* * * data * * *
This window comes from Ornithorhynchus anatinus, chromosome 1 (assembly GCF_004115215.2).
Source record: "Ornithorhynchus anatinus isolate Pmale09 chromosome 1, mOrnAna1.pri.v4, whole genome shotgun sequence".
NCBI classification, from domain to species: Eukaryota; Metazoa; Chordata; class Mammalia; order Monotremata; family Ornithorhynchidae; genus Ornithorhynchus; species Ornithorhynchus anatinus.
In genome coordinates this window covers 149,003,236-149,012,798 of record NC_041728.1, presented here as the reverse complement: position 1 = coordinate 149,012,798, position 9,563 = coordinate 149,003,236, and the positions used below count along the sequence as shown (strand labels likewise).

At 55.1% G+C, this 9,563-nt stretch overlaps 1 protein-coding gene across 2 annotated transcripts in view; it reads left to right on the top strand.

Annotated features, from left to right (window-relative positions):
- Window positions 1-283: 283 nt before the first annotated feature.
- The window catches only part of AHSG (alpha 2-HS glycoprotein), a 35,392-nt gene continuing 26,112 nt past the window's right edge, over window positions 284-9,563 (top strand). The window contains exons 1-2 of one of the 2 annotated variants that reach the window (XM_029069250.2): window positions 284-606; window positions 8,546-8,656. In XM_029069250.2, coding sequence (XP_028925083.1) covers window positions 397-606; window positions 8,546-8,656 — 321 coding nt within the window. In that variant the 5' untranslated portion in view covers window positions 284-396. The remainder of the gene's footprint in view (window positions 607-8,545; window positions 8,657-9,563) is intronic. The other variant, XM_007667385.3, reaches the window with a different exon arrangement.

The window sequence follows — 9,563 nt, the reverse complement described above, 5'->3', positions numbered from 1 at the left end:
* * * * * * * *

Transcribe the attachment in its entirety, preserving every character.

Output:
This window comes from Ornithorhynchus anatinus, chromosome 1 (assembly GCF_004115215.2).
Source record: "Ornithorhynchus anatinus isolate Pmale09 chromosome 1, mOrnAna1.pri.v4, whole genome shotgun sequence".
NCBI classification, from domain to species: Eukaryota; Metazoa; Chordata; class Mammalia; order Monotremata; family Ornithorhynchidae; genus Ornithorhynchus; species Ornithorhynchus anatinus.
In genome coordinates this window covers 149,003,236-149,012,798 of record NC_041728.1, presented here as the reverse complement: position 1 = coordinate 149,012,798, position 9,563 = coordinate 149,003,236, and the positions used below count along the sequence as shown (strand labels likewise).

At 55.1% G+C, this 9,563-nt stretch overlaps 1 protein-coding gene across 2 annotated transcripts in view; it reads left to right on the top strand.

Annotated features, from left to right (window-relative positions):
- Window positions 1-283: 283 nt before the first annotated feature.
- The window catches only part of AHSG (alpha 2-HS glycoprotein), a 35,392-nt gene continuing 26,112 nt past the window's right edge, over window positions 284-9,563 (top strand). The window contains exons 1-2 of one of the 2 annotated variants that reach the window (XM_029069250.2): window positions 284-606; window positions 8,546-8,656. In XM_029069250.2, coding sequence (XP_028925083.1) covers window positions 397-606; window positions 8,546-8,656 — 321 coding nt within the window. In that variant the 5' untranslated portion in view covers window positions 284-396. The remainder of the gene's footprint in view (window positions 607-8,545; window positions 8,657-9,563) is intronic. The other variant, XM_007667385.3, reaches the window with a different exon arrangement.

The window sequence follows — 9,563 nt, the reverse complement described above, 5'->3', positions numbered from 1 at the left end: